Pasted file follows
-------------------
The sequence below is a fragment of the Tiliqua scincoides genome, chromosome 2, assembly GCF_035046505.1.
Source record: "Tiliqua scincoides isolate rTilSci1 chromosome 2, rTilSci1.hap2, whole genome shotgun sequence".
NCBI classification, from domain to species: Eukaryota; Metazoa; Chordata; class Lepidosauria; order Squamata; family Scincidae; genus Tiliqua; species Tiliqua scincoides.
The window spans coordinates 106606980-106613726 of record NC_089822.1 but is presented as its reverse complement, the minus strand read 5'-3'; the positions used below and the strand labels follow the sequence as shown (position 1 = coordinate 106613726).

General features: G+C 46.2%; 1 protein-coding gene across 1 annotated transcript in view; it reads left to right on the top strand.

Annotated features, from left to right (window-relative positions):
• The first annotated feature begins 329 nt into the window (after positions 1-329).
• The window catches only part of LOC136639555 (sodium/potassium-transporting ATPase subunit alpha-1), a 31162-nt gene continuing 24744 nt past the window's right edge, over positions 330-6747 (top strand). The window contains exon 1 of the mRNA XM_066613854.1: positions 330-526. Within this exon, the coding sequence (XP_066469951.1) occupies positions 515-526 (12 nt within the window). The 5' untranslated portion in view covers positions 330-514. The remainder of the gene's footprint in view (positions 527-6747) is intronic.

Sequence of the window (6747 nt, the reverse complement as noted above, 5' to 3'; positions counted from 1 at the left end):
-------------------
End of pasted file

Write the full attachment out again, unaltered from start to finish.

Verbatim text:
The sequence below is a fragment of the Tiliqua scincoides genome, chromosome 2, assembly GCF_035046505.1.
Source record: "Tiliqua scincoides isolate rTilSci1 chromosome 2, rTilSci1.hap2, whole genome shotgun sequence".
NCBI classification, from domain to species: Eukaryota; Metazoa; Chordata; class Lepidosauria; order Squamata; family Scincidae; genus Tiliqua; species Tiliqua scincoides.
The window spans coordinates 106606980-106613726 of record NC_089822.1 but is presented as its reverse complement, the minus strand read 5'-3'; the positions used below and the strand labels follow the sequence as shown (position 1 = coordinate 106613726).

General features: G+C 46.2%; 1 protein-coding gene across 1 annotated transcript in view; it reads left to right on the top strand.

Annotated features, from left to right (window-relative positions):
• The first annotated feature begins 329 nt into the window (after positions 1-329).
• The window catches only part of LOC136639555 (sodium/potassium-transporting ATPase subunit alpha-1), a 31162-nt gene continuing 24744 nt past the window's right edge, over positions 330-6747 (top strand). The window contains exon 1 of the mRNA XM_066613854.1: positions 330-526. Within this exon, the coding sequence (XP_066469951.1) occupies positions 515-526 (12 nt within the window). The 5' untranslated portion in view covers positions 330-514. The remainder of the gene's footprint in view (positions 527-6747) is intronic.

Sequence of the window (6747 nt, the reverse complement as noted above, 5' to 3'; positions counted from 1 at the left end):